How to stay creative in times of uncertainty

Posted April 20, 2020

Like many of us who for the past few weeks have been stuck at home self-quarantined, I’ve been followed by a sense of worrisome uncertainty mixed with boredom. As I often do in times like this, I turn to wanting to create something, a drawing, a painting, a story, anything really.

Looking for ideas, I browsed around, oh I could take an online programming course, oh I could do something with my portfolio, oh how about a UXR course instead. Having enrolled in 3 courses and started none, I stopped. I couldn’t decide what to do. There was so much I wanted to do, so much I could do to become more productive and increase my productivity in this time of unproductiveness.

It’s always a mistake to equate productivity and creativity. They are not the same […]

Austin Kleon, Keep Going: 10 Ways to Stay Creative in Good Times and Bad

After taking a few days off from trying to do anything productive, I began to realize that I was spiraling into a cycle of wanting to become better at work, while trying to pick up the remains of whatever routine I had left. And that wasn’t why I had set out to create something.

While my job and masters degree kept me occupied creating websites and researching designs, I’ve come to learn that focusing solely on work only offers a momentary distraction. I needed something for my own time, something that gave my mind space to process and served as a relaxed todo for the hours of boredom.

In search of a solution, I did what I often do in times of creative uncertainty: Google something desperately, and finally calm myself down and pick up a good book. I landed on Keep Going: 10 Ways to Stay Creative in Good Times and Bad by Austin Kleon.

Keep Going, book cover

For a book that was published about a year before the times of COVID-19, Keep Going offers an incredible amount of relatable and common sense wisdom for maintaining creative sanity during these insanely strange times. I’d like to reflect of 4 pieces of wisdom, and how I believe the pertain to our current reality:

Routines are useful, modifiable, and aspirational

Kleon starts off by talking about the importance of daily practice, and how creating a routine will help you know what to make next, thus helping you advance your creative practice. However, he explains that all routines are individual and may sometimes need to be modified. And he also reminds us:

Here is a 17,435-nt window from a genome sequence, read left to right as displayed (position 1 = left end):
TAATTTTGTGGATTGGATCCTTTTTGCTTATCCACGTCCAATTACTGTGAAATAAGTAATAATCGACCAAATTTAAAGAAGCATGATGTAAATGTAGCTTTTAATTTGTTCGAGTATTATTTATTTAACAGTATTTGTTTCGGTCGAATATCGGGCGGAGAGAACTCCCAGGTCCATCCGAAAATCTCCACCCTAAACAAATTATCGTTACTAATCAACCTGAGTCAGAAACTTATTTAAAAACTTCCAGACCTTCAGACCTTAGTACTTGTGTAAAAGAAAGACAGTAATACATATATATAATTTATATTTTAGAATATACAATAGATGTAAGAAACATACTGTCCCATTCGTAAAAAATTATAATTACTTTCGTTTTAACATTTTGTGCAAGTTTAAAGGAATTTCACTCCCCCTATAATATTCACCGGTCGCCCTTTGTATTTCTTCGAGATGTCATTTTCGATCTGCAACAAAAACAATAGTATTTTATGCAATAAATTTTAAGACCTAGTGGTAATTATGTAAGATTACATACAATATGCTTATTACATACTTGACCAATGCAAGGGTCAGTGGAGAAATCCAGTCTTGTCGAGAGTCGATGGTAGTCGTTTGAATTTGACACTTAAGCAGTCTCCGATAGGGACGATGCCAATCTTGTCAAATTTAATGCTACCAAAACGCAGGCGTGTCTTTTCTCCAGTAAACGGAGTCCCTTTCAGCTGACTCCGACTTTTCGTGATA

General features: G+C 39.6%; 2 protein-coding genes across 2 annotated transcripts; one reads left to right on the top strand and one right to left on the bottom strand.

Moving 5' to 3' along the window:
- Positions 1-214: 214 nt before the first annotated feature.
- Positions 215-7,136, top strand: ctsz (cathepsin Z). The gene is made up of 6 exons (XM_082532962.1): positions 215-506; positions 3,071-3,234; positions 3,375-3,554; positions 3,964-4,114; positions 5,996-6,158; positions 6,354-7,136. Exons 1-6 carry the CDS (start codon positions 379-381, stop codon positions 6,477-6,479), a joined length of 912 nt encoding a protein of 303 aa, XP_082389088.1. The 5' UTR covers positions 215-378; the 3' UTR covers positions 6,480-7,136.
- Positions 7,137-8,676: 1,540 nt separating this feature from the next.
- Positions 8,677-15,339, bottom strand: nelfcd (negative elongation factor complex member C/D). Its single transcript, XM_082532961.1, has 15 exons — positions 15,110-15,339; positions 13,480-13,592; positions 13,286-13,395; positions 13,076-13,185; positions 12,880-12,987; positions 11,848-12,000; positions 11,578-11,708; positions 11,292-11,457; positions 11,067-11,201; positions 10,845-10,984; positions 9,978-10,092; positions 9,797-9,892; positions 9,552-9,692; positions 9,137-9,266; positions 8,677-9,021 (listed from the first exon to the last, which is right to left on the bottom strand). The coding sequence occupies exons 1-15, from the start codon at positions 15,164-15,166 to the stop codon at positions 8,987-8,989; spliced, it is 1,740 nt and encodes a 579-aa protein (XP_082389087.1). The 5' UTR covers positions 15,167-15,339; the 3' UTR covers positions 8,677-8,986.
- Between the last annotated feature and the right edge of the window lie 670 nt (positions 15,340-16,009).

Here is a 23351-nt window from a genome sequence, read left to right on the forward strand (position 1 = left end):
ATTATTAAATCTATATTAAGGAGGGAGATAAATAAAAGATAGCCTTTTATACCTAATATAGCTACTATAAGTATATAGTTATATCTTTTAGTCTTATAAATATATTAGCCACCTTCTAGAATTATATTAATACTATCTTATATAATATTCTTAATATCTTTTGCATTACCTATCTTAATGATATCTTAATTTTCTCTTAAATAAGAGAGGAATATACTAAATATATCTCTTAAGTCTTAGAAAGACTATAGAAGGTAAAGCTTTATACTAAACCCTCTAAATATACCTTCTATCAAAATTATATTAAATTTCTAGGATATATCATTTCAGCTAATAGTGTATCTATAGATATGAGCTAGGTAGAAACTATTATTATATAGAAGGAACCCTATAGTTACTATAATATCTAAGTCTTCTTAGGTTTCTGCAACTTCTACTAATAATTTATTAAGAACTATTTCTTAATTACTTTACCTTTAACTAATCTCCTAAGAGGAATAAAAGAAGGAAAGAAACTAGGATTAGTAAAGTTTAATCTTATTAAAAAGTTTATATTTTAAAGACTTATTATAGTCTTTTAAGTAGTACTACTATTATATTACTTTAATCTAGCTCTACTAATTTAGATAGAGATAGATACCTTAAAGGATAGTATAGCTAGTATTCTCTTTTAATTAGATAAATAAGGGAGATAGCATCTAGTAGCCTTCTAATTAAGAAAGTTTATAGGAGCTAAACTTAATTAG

Not every day is going to turn out the way we want it to. All routines and to-do lists are aspirational.

Austin Kleon, Keep Going: 10 Ways to Stay Creative in Good Times and Bad

We all need to be reminded that routines aren’t immutable. They must change and evolve with us. And as humans, we also sometimes need a break from them.

Focus on doing, and it’ll add up

Kleon explains that most successful artists he knows focus on their daily practice, and on continuing it regardless of wether “their latest thing is universally rejected, ignored, or acclaimed.” The next time you feel stuck, focus back on the work, pay attention to your craft, and the small steps to achieve the larger goal. The big picture is important, but when many of our big goals are on hold or a slow slope up, the best we can do is focus on the day by day.

Create for fun, not just for work

About a year and a half ago, in a moment of feeling overwhelmed, I made the semi-spontaneous decision to finally buy that DSLR camera I had long wanted. And I fell in love with photography. It made me pay attention to the world in ways I didn’t normally. I went to parking lots to photograph street art like the image below, and I became a fan of shooting small objects in gardens too. I also felt free as a creative. I didn't have to follow someone else’s guidelines when I captured pictures.

Arrow on the ground pointint to a modern mural of a indigenous Mexican woman, Undergound Inkblock mural by Victor "MARKA27" Quinonez

Constraints are normal in work, where the audience is essential. But constantly worrying about constraints can make creative work difficult and exhausting. Your mind needs space to process and create freely, especially during times when you find focusing difficult. Take Kleon’s advice: “resist the urge to monetize every single bit of your creative practice.”

Creativity thrives in uncertainty

In these stressful times we all need a little more hope, so remember creativity helps us solve problems. While your skills and knowledge may not be enough to stop COVID-19, we can trust on the skills, knowledge, and creativity of health experts. In the mean time, we can focus on caring for ourselves and our community by following expert guidelines. And we can make art, because creativity thrives in times of uncertainty.